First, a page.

Zachary Levi is soaring to new heights in Shazam!, as the reluctant superhero of the same name who steadily comes to terms with his newfound powers. And when he came to set for our April cover shoot, Levi seemed none too reluctant about his stellar sky-high pompadour. His Hollywood hairline is a power he’s been wielding for years, and this style is easily adaptable for guys with similar hair structure.
Here’s how you can get it for yourself—and how to maintain Levi’s lived-in scruff, too. We got insight on both from Bradley Smith, creative director of his eponymous London salons Bradley Smith Hair at both Heathrow and Sofitel Heathrow.
The Type of Hair You Need to Pull Off the Look
Smith says this pompadour quiff works well with many types of hair textures—you just might have your own unique variation on it—like slightly less volume or bounce.
“Wavy, medium-density hair is the best suited for this look,” he adds. “In this case, you can work with your hair’s natural movement in creating texture and volume, which is fundamental for the lift in the quiff. However, too much weight in the front will cause the quiff to collapse.”
He notes thinner hair will be easier to style, but lacks the natural texture, volume, and buoyancy that define this style. Curly hair is tougher, too, although Smith says you can work with your natural growth patterns and modify it in a way that suits you.
Most importantly, Smith encourages men with receding hairlines to avoid the style “at all costs”: “It will ultimately expose your recession points, as hair is pushed up and back over,” he says.
What to Tell Your Barber
Smith says to ask for a #2 buzz around the back and sides. “Or you can opt for the scissor over comb method for a softer, more natural approach,” he says. “You want to keep around three inches in length up top to create the lift in the fringe, however, too much weight in the front will cause the hairstyle to collapse.”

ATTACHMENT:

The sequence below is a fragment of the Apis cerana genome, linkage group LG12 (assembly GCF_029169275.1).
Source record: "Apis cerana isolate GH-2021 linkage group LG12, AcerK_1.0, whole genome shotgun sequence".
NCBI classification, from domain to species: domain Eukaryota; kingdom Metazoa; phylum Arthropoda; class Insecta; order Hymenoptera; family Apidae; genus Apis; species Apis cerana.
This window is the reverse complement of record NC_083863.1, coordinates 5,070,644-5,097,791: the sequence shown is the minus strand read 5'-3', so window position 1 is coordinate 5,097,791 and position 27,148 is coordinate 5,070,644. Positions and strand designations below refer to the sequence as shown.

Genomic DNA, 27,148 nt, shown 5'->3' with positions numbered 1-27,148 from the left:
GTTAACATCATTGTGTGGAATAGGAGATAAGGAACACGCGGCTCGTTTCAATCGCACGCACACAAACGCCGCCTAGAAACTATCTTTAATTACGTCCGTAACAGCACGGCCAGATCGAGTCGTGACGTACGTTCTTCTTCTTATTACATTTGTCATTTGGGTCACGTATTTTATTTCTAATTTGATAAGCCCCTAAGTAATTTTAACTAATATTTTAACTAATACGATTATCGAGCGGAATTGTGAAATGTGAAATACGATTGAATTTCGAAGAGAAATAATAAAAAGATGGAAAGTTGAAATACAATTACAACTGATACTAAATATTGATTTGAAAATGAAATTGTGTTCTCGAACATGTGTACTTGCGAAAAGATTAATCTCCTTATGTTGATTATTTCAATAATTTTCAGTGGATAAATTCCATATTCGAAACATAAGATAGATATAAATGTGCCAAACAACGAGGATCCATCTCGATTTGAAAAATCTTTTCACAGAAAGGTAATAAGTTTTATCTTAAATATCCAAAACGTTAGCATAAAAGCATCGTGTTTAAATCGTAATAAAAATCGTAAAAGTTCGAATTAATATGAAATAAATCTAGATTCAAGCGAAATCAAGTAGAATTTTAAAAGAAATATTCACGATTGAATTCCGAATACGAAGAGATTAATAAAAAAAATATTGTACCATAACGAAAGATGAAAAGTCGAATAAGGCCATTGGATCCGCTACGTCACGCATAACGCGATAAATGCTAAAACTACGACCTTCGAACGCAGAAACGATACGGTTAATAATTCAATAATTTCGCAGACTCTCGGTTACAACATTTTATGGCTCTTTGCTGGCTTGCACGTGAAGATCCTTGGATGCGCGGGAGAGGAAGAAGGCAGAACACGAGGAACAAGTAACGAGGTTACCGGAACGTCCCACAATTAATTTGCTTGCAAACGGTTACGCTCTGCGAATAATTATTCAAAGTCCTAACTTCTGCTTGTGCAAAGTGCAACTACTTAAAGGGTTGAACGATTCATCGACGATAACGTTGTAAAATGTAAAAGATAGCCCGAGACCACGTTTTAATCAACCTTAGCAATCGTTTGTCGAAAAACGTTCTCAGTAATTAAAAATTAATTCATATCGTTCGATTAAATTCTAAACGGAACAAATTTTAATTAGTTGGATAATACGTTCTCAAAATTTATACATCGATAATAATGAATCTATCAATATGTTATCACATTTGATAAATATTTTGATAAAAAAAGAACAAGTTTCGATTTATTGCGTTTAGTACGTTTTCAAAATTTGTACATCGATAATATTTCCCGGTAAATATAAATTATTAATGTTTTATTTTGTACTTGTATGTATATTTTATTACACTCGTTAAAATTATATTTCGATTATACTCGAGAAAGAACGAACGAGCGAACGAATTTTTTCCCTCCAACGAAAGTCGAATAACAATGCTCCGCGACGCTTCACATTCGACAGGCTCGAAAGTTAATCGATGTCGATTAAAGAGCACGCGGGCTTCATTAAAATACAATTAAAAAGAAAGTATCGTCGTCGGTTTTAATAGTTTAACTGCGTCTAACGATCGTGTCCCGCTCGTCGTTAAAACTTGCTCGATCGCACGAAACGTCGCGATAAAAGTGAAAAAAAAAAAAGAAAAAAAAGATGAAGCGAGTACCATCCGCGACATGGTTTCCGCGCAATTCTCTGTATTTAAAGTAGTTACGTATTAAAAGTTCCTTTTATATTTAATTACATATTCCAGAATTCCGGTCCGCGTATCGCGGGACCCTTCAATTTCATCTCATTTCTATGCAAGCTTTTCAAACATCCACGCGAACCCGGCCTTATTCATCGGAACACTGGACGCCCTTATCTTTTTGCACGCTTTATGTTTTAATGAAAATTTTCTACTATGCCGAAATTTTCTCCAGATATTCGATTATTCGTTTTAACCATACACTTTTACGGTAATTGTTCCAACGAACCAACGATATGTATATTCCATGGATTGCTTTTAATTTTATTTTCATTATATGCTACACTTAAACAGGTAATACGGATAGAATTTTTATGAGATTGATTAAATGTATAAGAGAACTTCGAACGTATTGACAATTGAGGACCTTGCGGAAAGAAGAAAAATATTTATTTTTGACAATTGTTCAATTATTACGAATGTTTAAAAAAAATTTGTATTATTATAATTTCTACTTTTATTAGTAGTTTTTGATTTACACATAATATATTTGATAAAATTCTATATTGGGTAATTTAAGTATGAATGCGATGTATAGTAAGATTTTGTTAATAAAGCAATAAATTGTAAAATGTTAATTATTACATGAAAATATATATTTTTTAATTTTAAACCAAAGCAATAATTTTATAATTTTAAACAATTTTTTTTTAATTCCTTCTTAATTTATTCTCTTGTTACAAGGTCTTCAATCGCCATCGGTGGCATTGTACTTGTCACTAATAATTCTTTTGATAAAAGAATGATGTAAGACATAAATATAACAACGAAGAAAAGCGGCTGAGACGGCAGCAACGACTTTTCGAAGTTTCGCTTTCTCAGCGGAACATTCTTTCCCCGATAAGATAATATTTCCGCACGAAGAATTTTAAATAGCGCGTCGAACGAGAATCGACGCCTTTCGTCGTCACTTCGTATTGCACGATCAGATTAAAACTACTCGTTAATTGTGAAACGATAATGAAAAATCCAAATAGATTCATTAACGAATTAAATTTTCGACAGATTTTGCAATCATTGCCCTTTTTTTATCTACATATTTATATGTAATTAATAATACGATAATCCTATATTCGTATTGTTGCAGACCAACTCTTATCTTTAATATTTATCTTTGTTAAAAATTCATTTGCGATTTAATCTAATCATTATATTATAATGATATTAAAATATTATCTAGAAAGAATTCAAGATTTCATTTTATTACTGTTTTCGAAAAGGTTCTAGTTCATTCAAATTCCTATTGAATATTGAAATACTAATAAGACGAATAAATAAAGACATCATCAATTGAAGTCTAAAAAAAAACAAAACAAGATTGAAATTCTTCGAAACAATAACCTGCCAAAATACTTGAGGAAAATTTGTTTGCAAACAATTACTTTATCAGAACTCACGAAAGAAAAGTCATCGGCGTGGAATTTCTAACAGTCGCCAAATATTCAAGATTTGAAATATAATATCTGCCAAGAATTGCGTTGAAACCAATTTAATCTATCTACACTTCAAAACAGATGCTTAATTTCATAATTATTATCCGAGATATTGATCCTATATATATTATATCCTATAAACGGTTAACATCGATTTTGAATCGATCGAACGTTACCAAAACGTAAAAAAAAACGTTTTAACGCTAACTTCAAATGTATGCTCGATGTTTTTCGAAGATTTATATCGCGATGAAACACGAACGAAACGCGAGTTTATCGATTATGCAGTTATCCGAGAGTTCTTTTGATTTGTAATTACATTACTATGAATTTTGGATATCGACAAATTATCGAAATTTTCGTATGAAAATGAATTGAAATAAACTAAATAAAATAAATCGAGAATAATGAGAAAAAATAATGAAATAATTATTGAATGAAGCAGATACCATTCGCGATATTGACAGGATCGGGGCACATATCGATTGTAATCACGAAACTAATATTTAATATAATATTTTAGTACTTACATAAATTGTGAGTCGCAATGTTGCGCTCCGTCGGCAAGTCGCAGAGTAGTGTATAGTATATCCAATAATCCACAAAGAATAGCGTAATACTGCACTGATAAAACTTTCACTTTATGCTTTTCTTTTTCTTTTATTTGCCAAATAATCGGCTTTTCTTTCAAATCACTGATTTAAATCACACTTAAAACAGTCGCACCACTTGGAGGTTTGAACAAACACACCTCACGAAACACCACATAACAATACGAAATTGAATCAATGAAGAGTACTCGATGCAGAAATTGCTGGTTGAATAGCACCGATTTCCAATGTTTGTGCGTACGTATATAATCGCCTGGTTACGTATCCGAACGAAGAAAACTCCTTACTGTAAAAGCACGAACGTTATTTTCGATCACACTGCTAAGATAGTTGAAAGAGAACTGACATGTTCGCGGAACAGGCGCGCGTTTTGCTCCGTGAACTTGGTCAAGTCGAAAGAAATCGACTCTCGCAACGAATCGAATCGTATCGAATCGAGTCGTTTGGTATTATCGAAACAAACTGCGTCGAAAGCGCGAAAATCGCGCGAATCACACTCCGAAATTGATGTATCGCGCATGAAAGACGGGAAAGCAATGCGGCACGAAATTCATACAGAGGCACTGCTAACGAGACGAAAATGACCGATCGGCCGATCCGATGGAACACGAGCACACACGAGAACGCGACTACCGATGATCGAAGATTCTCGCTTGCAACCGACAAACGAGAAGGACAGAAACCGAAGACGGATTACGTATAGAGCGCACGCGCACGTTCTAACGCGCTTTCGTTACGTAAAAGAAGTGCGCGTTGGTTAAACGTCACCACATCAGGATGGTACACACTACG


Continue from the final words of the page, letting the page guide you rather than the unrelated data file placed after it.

Then, up top, the barber should use texturizing shears to add some dimension to the style. This won’t compromise the overall length, though.
He or she will then need to blend the sides: “This will create a subtle contrast, but maintain the classic appearance,” Smith says. “It’s important to keep the style in proportion, which is achieved by cutting the overall crown shorter than the fringe in front.” It helps emphasize the height of the pompadour.
How to Maintain the Cut
“Visit your stylist every four to five weeks,” Smith says. “You’ll clean-up the sides, remove excess weight from the top, and retexture it.” He warns that any neglect to get it cleaned up at proper intervals will only cause the weight in front to fall flat.
How to Style Your Look
Start with towel-dried, slightly damp hair. Then, give it a few spritzes with some sea salt spray (try Bumble and bumble Surf Spray), as a pre-styling agent. “This will give your hair volume and provide additional hold throughout the day, as well as flexibility in styling,” Smith says.
Next, blow it dry, and use a vent brush (like Baasha Medium Vent Brush) to push your hair up and over. Smith says to follow your hair’s natural growth pattern. “Blow-drying this fringe will create the shape and the roundness of the pompadour quiff.”
Apply a matte paste (we like Imperial Matte Pomade Paste) to finish—just a dime-sized amount to start. You can add more as needed. Warm it up in your palms to activate it, then apply it through the hair starting from the back of the crown, moving forward to the fringe (this adds lift, instead of pressing it down from the front and moving back). Target the roots: “This will provide added control over your style,” Smith says. “Use your fingers to add texture by working with your hair’s natural movement.”
Then, to actually sculpt the quiff, Smith says to work with the shape that you formed with the hair dryer and brush; the hair should still want to naturally fall this way since you only recently set it. Now, work it all back into place, to create the height. A final light coat of hairspray (try Sexy Hair Play Dirty Dry Wax) should preserve its hold all day.
How to Get Levi’s Stubble
A stubbled face paired with the quiff gives an overall low-maintenance style, says Smith. The scruff complements an otherwise classic hairstyle, and together they create definition and a bit of grit.
Smith says to trim every other day to maintain this length, and focus on keeping a clean neckline each time. Shave or trim it all the way down, to avoid a neckbeard.
And, as a bonus tip: Be sure to hydrate the skin here, just as you moisturize the entire face. “This will also encourage strong hair growth, keeping ingrown hairs away,” Smith says.